The idea of a racial learning style is a bogus concept that cheats us all.
A few weeks ago, I found myself in a fascinating conversation with a Ghanaian colleague about the ways that people learn. As she noted, most education at universities and secondary schools in Ghana occurs via rote: the teacher says something, then the students write it down. When I suggested that Ghanaians might benefit from more interactive instruction, however, she looked skeptical.
"Ghanaians don't learn that way," she said. "They have a different style."
I thought of this exchange as I read the recent remarks by Sen. Barack Obama's controversial former pastor, the Rev. Jeremiah Wright. "Black learning styles are different from European and European-American learning styles," Wright said in recent speaches, citing research on left-brain versus right-brain modes of development. "Different does not mean deficient."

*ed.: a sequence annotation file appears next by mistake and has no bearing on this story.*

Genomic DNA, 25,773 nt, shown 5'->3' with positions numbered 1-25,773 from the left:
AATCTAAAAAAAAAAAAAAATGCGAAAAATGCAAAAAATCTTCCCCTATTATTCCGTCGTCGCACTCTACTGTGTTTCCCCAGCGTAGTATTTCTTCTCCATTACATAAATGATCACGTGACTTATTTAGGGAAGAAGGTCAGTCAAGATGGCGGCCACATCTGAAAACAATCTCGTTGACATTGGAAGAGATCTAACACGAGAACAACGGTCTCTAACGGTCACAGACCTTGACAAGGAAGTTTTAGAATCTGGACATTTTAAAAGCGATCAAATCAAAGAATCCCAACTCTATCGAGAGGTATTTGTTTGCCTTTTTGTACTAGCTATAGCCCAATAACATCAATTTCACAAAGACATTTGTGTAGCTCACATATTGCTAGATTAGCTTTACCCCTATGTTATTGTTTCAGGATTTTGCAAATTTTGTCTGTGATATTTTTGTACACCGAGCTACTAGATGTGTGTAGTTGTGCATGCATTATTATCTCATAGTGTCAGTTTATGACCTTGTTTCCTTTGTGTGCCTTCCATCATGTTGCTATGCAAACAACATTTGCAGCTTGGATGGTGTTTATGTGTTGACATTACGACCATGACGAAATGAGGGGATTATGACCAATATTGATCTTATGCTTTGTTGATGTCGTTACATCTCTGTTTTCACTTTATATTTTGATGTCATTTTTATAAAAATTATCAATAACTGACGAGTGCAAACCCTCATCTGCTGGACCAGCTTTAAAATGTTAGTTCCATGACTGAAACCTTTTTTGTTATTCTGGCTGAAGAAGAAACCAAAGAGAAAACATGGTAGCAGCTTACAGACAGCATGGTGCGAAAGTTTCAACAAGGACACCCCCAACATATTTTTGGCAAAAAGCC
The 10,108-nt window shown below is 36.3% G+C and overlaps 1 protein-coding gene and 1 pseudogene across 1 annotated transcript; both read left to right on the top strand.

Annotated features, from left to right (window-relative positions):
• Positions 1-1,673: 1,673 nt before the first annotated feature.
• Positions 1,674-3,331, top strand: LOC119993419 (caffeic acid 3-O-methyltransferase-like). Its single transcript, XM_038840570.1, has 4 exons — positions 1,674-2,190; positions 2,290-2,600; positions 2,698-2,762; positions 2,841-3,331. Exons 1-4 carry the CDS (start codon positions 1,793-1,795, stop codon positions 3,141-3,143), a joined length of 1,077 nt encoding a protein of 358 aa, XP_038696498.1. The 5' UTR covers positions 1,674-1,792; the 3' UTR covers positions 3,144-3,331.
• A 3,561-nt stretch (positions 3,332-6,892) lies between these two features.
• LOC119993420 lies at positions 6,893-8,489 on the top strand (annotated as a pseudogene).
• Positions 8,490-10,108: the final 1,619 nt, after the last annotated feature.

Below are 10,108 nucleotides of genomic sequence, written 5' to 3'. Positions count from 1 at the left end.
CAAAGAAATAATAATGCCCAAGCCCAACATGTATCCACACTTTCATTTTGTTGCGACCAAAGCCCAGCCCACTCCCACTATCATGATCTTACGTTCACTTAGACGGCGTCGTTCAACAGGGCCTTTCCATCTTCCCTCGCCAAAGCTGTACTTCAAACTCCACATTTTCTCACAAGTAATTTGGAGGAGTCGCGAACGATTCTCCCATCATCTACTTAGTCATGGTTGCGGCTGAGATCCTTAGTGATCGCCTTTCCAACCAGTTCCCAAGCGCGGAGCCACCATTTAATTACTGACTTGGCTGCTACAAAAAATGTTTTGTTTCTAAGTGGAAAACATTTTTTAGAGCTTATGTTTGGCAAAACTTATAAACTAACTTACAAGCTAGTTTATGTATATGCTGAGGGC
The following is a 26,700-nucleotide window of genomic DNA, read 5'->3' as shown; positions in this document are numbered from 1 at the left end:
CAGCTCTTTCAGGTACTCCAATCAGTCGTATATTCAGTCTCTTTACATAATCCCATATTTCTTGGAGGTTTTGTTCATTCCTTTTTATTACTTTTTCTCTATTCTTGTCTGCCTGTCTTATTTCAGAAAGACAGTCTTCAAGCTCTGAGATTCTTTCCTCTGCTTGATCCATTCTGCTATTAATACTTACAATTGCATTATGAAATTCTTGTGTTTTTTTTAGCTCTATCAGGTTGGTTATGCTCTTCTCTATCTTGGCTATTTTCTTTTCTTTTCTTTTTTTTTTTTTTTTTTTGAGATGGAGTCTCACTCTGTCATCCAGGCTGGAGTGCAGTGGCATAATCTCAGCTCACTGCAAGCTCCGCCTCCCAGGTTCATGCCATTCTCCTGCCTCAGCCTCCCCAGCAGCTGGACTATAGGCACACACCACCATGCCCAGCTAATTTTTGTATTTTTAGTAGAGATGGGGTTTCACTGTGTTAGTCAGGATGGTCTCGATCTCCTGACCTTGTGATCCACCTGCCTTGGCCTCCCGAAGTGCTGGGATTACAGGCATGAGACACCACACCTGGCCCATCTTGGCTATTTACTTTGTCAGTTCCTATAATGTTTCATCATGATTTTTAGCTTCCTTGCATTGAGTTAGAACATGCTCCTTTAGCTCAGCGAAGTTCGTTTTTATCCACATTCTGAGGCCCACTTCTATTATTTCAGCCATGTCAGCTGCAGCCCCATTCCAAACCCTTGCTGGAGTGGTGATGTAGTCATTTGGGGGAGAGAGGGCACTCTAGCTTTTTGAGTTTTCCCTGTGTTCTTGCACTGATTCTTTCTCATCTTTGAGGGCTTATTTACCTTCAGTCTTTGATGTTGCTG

But the racial learning styles that Mr. Wright invoked are the opposite of the ones that my Ghanaian friend attributed to students here. That should make us deeply skeptical of the learning-style concept when it's attached to an entire race.
And make no mistake: it attached to an entire race. At some American schools of education, future teachers are told that black children learn more easily in groups, not alone; that they prefer to move around the classroom, rather than to sit still; that they are more emotional than cerebral; and that they tend to react impulsively, compared with their more staid white peers.
That might be true, in the United States. But Ghanaians are black, too, and they don't behave anything like the theory predicts. So it's absurd to attribute these qualities to race, or to imagine that black kids can't learn unless they're taught in a "black" way.
You might reply, Africans to learn that way, too: they were collective, dynamic, and emotional. But then missionaries and colonial governments weaned them off their natural learning style, substituting the cold and rational individualism of the West.